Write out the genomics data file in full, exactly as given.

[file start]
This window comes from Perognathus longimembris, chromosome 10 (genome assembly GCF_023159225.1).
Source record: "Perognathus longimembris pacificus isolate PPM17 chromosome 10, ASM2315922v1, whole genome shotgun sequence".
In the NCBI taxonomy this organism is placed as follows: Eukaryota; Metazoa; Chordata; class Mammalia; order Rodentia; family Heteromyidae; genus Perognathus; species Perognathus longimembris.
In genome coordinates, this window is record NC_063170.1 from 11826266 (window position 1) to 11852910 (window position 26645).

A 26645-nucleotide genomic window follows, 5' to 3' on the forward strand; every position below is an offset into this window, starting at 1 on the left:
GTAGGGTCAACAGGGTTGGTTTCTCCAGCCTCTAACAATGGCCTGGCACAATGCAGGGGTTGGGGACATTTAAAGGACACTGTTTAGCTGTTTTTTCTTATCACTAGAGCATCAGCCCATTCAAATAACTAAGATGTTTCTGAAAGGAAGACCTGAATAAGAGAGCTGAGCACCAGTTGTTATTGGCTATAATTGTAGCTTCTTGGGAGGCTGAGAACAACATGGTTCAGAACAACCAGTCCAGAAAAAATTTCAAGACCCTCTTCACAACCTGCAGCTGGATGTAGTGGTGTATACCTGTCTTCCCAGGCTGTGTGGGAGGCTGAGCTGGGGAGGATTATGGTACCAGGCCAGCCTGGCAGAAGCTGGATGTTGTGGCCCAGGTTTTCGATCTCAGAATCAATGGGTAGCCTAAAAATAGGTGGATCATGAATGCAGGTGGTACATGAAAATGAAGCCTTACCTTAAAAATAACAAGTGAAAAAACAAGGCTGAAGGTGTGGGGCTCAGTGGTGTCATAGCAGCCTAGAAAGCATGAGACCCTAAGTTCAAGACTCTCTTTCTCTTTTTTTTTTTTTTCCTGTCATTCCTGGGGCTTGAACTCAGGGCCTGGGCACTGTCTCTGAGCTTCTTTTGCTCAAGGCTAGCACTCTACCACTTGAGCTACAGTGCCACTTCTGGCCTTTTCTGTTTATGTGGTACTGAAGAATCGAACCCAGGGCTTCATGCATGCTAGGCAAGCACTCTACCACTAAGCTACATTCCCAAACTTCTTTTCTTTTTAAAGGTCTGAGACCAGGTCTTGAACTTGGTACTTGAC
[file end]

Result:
This window comes from Perognathus longimembris, chromosome 10 (genome assembly GCF_023159225.1).
Source record: "Perognathus longimembris pacificus isolate PPM17 chromosome 10, ASM2315922v1, whole genome shotgun sequence".
In the NCBI taxonomy this organism is placed as follows: Eukaryota; Metazoa; Chordata; class Mammalia; order Rodentia; family Heteromyidae; genus Perognathus; species Perognathus longimembris.
In genome coordinates, this window is record NC_063170.1 from 11826266 (window position 1) to 11852910 (window position 26645).

A 26645-nucleotide genomic window follows, 5' to 3' on the forward strand; every position below is an offset into this window, starting at 1 on the left:
GTAGGGTCAACAGGGTTGGTTTCTCCAGCCTCTAACAATGGCCTGGCACAATGCAGGGGTTGGGGACATTTAAAGGACACTGTTTAGCTGTTTTTTCTTATCACTAGAGCATCAGCCCATTCAAATAACTAAGATGTTTCTGAAAGGAAGACCTGAATAAGAGAGCTGAGCACCAGTTGTTATTGGCTATAATTGTAGCTTCTTGGGAGGCTGAGAACAACATGGTTCAGAACAACCAGTCCAGAAAAAATTTCAAGACCCTCTTCACAACCTGCAGCTGGATGTAGTGGTGTATACCTGTCTTCCCAGGCTGTGTGGGAGGCTGAGCTGGGGAGGATTATGGTACCAGGCCAGCCTGGCAGAAGCTGGATGTTGTGGCCCAGGTTTTCGATCTCAGAATCAATGGGTAGCCTAAAAATAGGTGGATCATGAATGCAGGTGGTACATGAAAATGAAGCCTTACCTTAAAAATAACAAGTGAAAAAACAAGGCTGAAGGTGTGGGGCTCAGTGGTGTCATAGCAGCCTAGAAAGCATGAGACCCTAAGTTCAAGACTCTCTTTCTCTTTTTTTTTTTTTTCCTGTCATTCCTGGGGCTTGAACTCAGGGCCTGGGCACTGTCTCTGAGCTTCTTTTGCTCAAGGCTAGCACTCTACCACTTGAGCTACAGTGCCACTTCTGGCCTTTTCTGTTTATGTGGTACTGAAGAATCGAACCCAGGGCTTCATGCATGCTAGGCAAGCACTCTACCACTAAGCTACATTCCCAAACTTCTTTTCTTTTTAAAGGTCTGAGACCAGGTCTTGAACTTGGTACTTGAC